bio  website  regularize.wordpress.com 

location  Braunschweig, Germany  
age  36  
visits  member for  3 years, 11 months 
seen  12 mins ago  
stats  profile views  1,658 
Professor at TU Braunschweig.
Area: Inverse problems, regularization theory, applied functional analysis, mathematical image processing.
2h

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Are there any references for the measures without any growing tails?
So now the question is: For what measures $\mu$ does $\mu * f \in L^\infty$ hold, right? 
1d

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numerical method (implicit) for nonlinear pde
What is the question here? 
Sep 12 
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How does the distribution of Erdős number evolve over time ? How to build a model to fit the real data ?
I suspect that the assumption that the Nummer of new articles and mathematicians is constant is false and guess that both grow superlinearly if not exponentially (at least for the next few years  eventually it may be logistical growth...). 
Sep 11 
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Checking the intersection of two sets
Of course, you could also use @EmilJeřábek's formulation and use the constraints $l\leq Xy\leq u$. 
Sep 11 
answered  Checking the intersection of two sets 
Sep 11 
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Checking the intersection of two sets
This is a convex feasibility problem and could be solved, e.g. by alternating projections. 
Sep 8 
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“Paradoxes” in $\mathbb{R}^n$
The unit ball is indeed a special convex body. 
Aug 14 
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Heuristic interpretation of the 'third index' for Besov and TriebelLizorkin spaces
That's all well but I don't get a heuristic interpretation of $q$ out of it. Sure, the embeddings are clear but in what sense is $q$ some "fine tuning"? Probably the case $q=\infty$ is interesting: Although the spaces $B^s_{p,\infty}$ are not Sobolev spaces one somehow sees a link to Sobolev regularity. Do you know an example of a function in $B^s_{p,\infty}$ that does not lie in $B^s_{p,p}$? Maybe for $p=2$?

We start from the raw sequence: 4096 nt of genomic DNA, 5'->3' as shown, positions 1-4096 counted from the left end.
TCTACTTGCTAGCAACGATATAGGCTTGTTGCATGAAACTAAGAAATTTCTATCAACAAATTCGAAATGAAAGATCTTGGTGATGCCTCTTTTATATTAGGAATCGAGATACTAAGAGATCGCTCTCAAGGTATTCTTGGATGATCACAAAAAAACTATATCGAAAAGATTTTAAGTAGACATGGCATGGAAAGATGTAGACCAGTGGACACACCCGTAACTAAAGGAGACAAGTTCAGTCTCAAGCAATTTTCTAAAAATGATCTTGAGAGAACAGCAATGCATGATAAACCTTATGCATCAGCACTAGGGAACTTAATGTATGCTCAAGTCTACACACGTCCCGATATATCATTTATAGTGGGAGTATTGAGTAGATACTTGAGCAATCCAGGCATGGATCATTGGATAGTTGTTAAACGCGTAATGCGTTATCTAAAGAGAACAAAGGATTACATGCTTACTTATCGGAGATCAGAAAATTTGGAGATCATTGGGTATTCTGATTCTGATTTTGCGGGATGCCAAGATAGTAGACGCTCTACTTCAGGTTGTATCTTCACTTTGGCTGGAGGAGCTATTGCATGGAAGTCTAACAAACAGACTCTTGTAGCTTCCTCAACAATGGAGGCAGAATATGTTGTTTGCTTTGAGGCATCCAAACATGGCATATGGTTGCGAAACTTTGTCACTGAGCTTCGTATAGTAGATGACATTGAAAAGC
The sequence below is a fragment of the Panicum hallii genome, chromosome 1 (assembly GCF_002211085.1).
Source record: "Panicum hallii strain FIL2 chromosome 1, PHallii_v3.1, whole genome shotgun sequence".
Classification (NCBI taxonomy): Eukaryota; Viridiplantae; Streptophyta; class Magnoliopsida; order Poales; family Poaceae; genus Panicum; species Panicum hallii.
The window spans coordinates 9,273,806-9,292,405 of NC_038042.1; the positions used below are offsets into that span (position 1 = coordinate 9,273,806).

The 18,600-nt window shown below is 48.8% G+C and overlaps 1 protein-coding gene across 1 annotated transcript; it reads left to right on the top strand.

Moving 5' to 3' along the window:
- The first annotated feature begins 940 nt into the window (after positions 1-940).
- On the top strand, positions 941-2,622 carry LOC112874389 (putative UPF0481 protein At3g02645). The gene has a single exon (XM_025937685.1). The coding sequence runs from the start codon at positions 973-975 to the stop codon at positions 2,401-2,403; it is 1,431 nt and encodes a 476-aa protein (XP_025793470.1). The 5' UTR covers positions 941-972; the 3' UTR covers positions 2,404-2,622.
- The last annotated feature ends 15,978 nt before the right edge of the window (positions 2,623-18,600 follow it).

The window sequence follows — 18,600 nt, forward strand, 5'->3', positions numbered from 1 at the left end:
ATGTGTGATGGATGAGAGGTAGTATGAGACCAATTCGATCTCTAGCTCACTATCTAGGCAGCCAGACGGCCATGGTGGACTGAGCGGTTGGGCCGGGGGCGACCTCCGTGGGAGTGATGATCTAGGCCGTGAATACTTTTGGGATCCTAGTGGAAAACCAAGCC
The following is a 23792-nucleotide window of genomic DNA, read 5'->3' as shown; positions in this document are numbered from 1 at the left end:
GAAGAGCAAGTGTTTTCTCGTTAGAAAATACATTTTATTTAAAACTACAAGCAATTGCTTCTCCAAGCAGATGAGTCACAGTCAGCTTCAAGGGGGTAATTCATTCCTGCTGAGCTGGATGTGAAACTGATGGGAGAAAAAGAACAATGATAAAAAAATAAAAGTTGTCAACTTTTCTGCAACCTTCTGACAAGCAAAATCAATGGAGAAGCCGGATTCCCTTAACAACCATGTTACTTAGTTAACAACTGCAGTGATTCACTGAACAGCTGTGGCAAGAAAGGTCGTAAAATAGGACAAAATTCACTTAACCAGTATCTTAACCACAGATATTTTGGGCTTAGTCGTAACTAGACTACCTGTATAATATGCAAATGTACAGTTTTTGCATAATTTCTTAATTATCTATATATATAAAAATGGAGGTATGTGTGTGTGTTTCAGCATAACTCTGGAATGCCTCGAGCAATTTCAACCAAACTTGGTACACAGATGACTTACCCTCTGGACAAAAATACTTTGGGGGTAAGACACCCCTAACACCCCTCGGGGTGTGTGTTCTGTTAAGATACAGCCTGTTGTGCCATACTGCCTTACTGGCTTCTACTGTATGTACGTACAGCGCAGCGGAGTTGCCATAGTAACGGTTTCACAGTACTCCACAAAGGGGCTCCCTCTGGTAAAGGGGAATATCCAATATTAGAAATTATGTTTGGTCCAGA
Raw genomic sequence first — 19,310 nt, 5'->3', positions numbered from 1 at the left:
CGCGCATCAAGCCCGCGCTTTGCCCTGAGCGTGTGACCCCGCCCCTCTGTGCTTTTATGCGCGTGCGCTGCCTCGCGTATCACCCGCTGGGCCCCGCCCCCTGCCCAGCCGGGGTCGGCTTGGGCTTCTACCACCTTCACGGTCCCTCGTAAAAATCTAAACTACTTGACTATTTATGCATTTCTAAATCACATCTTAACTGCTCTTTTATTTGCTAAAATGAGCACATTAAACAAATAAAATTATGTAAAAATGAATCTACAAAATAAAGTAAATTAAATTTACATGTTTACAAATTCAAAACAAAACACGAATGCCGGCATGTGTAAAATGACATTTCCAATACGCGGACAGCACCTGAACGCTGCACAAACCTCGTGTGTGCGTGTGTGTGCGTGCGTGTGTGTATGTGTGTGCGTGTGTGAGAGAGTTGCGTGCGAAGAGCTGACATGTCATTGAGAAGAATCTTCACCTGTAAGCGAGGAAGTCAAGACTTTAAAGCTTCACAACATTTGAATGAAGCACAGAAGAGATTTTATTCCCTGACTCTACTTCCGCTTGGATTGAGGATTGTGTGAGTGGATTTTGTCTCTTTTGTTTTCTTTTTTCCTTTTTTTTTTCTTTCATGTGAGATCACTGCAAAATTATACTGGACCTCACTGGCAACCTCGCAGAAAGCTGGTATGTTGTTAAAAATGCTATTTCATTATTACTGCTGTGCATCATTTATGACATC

Aug 14 
revised 
Heuristic interpretation of the 'third index' for Besov and TriebelLizorkin spaces
only fixed umlauts 
Aug 13 
reviewed  Reject suggested edit on Matching number and chromatic number 
Aug 1 
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Finding gradient of an optimization
You optimize over a binary variable (which seems to be a binary matrix, right?)? And you want the gradient of the objective with respect to this binary variable $w$? Better relax to $w_{ij}\in[0,1]$ or so. Also: What do you mean by "but for $T(t_i,w)$ is changing in each time step"? 
Jul 30 
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Spectral multipliers visavis Differential geometry
Sorry but I don't really get the last motivating questions. Do you say that you would be satisfied by an answer like "Somebody else uses this stuff for something."? But probably this is just my ignorance for the works you point to. 
Jul 26 
awarded  Nice Answer 
Jul 25 
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Intuition for Integral Transforms
See also the first chapter of "A guide to distribution theory and Fourier transforms" by Strichartz. 
Jul 25 
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Decomposition of an integral operator into a composition
I heard that the chebfun2 package for MATLAB can perform some kind of LU decomposition for functions defined on the unit square… 
Jul 25 
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Intuition for Integral Transforms
(cont) and this is "testing against a characteristic function". Well, that does not fit perfectly to test functions since these are $C^\infty$ but well  the physical world tends to be a bit fuzzy anyway… 
Jul 25 
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Intuition for Integral Transforms
@TomCopeland I thought that "testing against a function" has a meaning in a physical sense. Consider the quantity you would like to test as some physical quantity, e.g. the temperature distribution in your office or the sugar concentration in your cup of tea. What should you do if you would like to know the value of this at a certain point? [In mathematical terms: do point evaluation.] As a physicist you realize that can't do perform this kind of "test". But what you can do, is to evaluate some kind of "average" (e.g. by taking out some sample of tea with a pipette) (to be continued) 
Jul 24 
revised 
Both NPhard but different
corrected spelling, expanded tsp 
Jul 24 
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Proximal operator of modified L1 matrix norm
There are simple rules for the prox of translations (just do substitution in the minimization problem). For the last case I only expect a simple solution for invertable $M$ (again substitute). 
Jul 24 
answered  Examples of famous 'workhorse' theorems